A Brief History of Cartography - the Fascinating World of Antique Maps
Over the last five hundred years printed maps have recorded where man has been and detailed where one might go. Published in atlases, travel books or as wall decoration, maps of all areas reflect the advances of western knowledge of new-found lands, key moments in international history, and changes in their production techniques and illustrative styles.
Jonathan Potter’s gallery, in the heart of the Georgian splendour of Bath, houses one of the world’s finest selections of original antique maps. Printed from the time of Columbus and Magellan, rare sixteenth century woodblock maps show the earliest representations of the shape of the New World while, in contrast, nineteenth century lithographed maps reflect, in great detail, the advancement of the railways and the progress of industrialisation.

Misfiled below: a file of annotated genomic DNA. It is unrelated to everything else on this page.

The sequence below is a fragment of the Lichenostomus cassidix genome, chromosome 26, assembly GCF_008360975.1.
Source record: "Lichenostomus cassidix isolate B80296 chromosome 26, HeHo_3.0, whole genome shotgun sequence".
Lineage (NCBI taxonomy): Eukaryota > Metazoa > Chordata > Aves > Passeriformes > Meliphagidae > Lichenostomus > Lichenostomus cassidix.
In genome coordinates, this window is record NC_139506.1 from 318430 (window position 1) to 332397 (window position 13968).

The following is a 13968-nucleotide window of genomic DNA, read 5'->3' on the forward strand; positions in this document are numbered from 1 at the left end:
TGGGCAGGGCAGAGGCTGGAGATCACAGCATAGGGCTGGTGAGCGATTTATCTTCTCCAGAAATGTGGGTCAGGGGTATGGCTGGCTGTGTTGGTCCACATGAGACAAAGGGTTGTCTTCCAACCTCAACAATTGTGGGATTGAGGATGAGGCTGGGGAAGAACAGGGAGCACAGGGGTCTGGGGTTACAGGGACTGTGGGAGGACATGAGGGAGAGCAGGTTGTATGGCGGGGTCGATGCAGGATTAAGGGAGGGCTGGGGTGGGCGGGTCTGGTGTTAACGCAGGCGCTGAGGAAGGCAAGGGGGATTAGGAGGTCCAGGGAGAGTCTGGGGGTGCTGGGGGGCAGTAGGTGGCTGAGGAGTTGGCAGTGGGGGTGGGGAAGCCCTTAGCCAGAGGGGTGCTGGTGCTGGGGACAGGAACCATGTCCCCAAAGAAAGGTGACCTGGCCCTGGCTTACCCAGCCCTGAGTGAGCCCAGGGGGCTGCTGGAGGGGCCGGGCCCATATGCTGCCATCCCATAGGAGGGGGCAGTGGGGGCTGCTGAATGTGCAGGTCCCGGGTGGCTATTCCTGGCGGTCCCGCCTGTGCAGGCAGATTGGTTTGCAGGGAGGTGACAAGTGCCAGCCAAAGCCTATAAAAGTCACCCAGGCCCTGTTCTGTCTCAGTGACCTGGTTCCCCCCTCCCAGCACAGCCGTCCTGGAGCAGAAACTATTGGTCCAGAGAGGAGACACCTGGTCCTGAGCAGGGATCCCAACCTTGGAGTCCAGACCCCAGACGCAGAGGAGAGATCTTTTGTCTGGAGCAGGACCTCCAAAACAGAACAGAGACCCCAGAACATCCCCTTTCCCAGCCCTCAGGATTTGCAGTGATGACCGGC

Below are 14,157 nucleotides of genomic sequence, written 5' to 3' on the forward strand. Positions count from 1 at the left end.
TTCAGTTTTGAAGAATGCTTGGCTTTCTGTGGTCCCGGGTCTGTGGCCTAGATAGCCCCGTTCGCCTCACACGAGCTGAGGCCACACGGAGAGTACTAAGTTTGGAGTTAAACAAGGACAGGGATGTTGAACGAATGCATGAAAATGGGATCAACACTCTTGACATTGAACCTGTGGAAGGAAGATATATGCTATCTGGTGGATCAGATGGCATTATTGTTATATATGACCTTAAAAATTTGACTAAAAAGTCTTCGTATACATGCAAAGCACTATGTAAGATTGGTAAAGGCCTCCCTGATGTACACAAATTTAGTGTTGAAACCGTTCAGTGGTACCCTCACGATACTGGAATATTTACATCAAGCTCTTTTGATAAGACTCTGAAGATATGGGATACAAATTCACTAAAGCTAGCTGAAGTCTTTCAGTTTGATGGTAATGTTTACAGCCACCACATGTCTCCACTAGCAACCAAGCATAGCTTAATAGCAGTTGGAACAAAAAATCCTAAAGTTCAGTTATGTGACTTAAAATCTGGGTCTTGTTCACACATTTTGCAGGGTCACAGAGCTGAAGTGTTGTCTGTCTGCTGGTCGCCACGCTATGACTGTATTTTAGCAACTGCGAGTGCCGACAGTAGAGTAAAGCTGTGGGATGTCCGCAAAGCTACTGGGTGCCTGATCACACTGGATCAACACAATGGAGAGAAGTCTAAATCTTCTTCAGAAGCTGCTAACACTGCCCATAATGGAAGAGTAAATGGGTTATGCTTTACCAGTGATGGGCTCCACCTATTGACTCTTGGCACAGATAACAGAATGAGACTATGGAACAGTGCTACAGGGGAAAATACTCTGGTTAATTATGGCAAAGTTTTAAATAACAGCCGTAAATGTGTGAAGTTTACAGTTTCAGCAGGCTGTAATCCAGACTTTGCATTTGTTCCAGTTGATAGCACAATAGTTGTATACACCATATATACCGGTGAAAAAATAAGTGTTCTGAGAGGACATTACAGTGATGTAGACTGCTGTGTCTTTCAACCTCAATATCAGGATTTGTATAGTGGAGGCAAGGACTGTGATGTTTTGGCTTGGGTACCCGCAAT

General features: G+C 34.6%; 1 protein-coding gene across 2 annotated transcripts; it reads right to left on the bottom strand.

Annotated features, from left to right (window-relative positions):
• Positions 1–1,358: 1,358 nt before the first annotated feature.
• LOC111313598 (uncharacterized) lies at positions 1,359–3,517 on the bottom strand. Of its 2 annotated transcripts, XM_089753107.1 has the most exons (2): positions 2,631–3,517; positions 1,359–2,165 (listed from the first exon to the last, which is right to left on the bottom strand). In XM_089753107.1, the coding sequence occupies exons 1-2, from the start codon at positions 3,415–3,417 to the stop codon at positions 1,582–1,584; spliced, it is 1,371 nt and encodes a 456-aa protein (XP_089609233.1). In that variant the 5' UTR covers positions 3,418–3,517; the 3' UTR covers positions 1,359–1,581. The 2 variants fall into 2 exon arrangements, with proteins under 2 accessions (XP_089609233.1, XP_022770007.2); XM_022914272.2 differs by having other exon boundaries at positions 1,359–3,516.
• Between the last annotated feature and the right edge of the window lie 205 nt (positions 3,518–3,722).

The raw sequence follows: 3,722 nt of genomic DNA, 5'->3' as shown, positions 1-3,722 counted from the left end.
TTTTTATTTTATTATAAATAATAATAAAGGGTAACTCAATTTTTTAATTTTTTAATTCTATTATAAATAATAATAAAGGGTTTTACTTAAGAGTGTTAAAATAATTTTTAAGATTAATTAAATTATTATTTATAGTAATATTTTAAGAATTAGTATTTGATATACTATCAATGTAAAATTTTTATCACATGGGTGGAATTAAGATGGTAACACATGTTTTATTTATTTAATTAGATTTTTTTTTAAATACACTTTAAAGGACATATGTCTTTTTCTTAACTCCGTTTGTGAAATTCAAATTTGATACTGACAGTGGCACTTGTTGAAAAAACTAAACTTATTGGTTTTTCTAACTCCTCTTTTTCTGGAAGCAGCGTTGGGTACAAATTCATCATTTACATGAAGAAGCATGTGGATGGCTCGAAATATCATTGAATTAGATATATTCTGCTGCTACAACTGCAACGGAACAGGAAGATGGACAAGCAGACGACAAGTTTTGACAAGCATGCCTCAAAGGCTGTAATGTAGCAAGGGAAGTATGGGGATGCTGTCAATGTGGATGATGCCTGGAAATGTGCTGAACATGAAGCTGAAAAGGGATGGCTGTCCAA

Between these times maps were printed, mainly from engraved copperplates, and incorporate the period known as “The Golden Age of Cartography” when Dutch mapmakers dominated the market with finely designed, detailed maps of all parts of Britain, Europe and the known world. The seventeenth century saw the development of great trading empires while the eighteenth saw British and French Imperial ambitions, the world-defining voyages of Cook and others, all recorded in cartographic form.
In addition to the historical importance of many antique maps their most immediate appeal lies in their method of presentation. From the earliest days maps were seen as much more than records of where places are, and maps are appreciated now for their decorative vignette and bordering illustrations, the often numerous annotated comments and their elegant flourishes and embellishments. For many Europeans these illustrations, of native figures, foreign towns and dwellings, and indigenous animals, birds and plants, not to mention monsters and extraordinary creatures, would be the first such images of these new lands they would see.